School Kitchen Renovation

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School Kitchen Renovation
Flag of Swaziland.svg

Project Type(s):

Country: Swaziland
Volunteer(s) Name: A Major
Volunteer(s) Homestate: Alaska
Funds community contributed: $2589
Percentage community contributed: 26%
Funds needed were: $5880
Funds requested were: $7170
PPCP #: 645-070
Year of project approval: 2009
Projects started in Swaziland 2009 (3).
Neighborhood Care Point, Nursing School Capacity Building, School Kitchen Renovation
Flag of Swaziland.svg
Other Projects in Swaziland (7).
Neighborhood Care Point, Nkwene Sports and Recreation Center, Nsubane Garden Project and Borehole, Nursing School Capacity Building, School Kitchen Renovation, Swaziland Primary School Plumbing, Zombodze Sports and Recreation Center
State Flag of Alaska.svgOther Projects by Volunteers from Alaska (5).
Bridge of Hope Computer Education Center, David Bryson, Come On Inside - A Safe Place, Ijevan Bridge of Hope, Rural Water Committee Training, School Kitchen Renovation, Eli Waite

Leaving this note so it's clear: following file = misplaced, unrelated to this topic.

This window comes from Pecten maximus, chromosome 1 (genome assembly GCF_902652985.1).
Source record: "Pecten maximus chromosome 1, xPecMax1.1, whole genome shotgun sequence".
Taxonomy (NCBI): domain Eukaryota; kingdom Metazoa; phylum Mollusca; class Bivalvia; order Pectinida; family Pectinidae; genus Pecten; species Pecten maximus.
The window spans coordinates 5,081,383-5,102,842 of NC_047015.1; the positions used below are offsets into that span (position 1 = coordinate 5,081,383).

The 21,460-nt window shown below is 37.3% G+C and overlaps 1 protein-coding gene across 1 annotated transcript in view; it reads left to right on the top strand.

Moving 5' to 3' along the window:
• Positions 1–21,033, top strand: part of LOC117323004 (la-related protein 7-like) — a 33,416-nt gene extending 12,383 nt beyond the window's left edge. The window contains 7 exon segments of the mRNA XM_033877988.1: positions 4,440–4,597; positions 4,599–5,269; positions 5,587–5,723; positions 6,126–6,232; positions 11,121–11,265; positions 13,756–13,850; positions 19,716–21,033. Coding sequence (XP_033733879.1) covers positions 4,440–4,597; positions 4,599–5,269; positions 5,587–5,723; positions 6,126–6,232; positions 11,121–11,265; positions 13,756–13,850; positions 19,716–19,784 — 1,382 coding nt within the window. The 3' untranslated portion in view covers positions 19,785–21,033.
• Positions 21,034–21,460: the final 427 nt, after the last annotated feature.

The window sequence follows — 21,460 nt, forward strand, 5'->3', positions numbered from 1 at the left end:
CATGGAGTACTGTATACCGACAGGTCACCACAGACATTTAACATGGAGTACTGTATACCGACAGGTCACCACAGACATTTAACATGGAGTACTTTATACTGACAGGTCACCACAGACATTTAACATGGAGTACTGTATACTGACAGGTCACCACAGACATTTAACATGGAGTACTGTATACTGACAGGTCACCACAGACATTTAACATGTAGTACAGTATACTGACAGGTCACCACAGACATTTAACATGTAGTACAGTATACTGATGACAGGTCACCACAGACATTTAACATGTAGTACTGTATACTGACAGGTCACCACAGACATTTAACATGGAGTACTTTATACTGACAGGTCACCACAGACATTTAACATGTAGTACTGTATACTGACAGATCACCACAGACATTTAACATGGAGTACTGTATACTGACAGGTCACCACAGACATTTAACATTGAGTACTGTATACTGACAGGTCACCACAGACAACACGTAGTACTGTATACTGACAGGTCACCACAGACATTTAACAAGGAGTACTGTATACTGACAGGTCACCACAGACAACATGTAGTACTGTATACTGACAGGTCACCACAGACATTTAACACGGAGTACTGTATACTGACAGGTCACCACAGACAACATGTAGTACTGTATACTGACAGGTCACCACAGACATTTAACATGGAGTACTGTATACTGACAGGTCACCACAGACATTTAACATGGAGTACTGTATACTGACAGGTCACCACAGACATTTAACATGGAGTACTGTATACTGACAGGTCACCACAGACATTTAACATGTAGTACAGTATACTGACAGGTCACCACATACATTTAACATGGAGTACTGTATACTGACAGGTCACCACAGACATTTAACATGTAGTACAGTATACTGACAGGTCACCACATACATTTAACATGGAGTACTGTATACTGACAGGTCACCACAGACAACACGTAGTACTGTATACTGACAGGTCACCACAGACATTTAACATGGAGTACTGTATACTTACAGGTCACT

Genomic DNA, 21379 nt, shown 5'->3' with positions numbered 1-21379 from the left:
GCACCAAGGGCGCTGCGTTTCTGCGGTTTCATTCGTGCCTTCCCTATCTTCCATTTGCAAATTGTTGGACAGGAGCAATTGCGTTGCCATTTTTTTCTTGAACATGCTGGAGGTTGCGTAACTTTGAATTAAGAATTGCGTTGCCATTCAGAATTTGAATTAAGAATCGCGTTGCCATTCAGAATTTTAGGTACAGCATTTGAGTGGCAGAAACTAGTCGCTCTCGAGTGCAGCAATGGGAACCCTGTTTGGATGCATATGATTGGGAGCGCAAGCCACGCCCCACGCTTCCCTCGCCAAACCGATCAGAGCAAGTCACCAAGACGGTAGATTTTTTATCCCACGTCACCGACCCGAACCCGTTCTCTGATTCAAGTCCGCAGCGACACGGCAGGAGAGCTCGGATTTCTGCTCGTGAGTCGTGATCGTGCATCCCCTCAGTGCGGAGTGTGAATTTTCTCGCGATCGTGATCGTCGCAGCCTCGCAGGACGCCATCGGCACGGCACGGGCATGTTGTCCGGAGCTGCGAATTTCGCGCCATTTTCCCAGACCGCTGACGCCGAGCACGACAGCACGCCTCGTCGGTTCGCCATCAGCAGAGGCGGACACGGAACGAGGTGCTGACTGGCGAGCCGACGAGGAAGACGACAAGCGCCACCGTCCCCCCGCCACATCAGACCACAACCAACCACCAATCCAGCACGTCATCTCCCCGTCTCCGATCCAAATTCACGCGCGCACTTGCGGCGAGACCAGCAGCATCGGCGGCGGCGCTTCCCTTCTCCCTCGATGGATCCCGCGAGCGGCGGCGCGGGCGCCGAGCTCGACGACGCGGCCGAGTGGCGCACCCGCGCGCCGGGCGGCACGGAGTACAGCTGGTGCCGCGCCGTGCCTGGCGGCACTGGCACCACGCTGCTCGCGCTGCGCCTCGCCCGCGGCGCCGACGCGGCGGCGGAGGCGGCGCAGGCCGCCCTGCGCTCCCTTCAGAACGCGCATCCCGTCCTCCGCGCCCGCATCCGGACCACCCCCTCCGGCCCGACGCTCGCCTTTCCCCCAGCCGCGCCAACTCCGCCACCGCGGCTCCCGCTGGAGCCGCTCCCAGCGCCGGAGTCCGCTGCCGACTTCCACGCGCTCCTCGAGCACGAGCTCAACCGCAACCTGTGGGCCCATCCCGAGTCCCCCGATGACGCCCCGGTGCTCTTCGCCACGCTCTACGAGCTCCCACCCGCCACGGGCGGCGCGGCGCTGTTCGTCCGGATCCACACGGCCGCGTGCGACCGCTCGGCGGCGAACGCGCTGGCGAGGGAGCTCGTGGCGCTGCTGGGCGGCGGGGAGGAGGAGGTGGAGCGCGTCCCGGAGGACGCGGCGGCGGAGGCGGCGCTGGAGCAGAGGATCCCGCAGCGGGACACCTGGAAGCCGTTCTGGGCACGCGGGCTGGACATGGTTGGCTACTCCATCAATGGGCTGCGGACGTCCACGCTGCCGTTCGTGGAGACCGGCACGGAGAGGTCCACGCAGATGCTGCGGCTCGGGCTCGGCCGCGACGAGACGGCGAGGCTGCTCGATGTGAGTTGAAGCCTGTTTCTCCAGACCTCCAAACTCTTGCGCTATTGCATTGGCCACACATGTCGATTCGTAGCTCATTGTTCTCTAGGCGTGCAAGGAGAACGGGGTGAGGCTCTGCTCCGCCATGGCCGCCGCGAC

Other PCPP Projects by Volunteers (439).
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Info about the School Kitchen Renovation

In a rural community in Swaziland there is a small primary school dedicated to the education and care of the community’s children. The school provides meals for the children, and these meals are often the only food the children receive each day.

The cooks at the primary school work in an unhealthy and dilapidated kitchen. It is constructed of old mud, bricks and a corrugated tin roof. The structure is poorly ventilated and falling apart. The area receives strong wind, and torrential rains that threaten to wipe out the structure every season. The food is cooked over a fire in large pots which result in no ventilation, clean air, or hygienic work space. In the kitchen the food sits on unsanitary surfaces with rickety doors because there is no storage space.

In place of the unsuitable kitchens it is proposed that a new facility be constructed that will serve the community and the school. It will be large enough to accommodate a cooking area, space for food, storage and the supplies that the structure once held. The kitchen will be soundly built, able to withstand harsh rain and extreme wind. It will be a healthy, reliable place for children to get two or more meals a day. Once built, the kitchen will be maintained, kept clean and supplied by the community, children and the cooks. It is a project the neighborhood is fully supporting with all measures being taken to efficiently complete the structure.

Note: This summary was provided by a Peace Corps Volunteer and the community administering this project.

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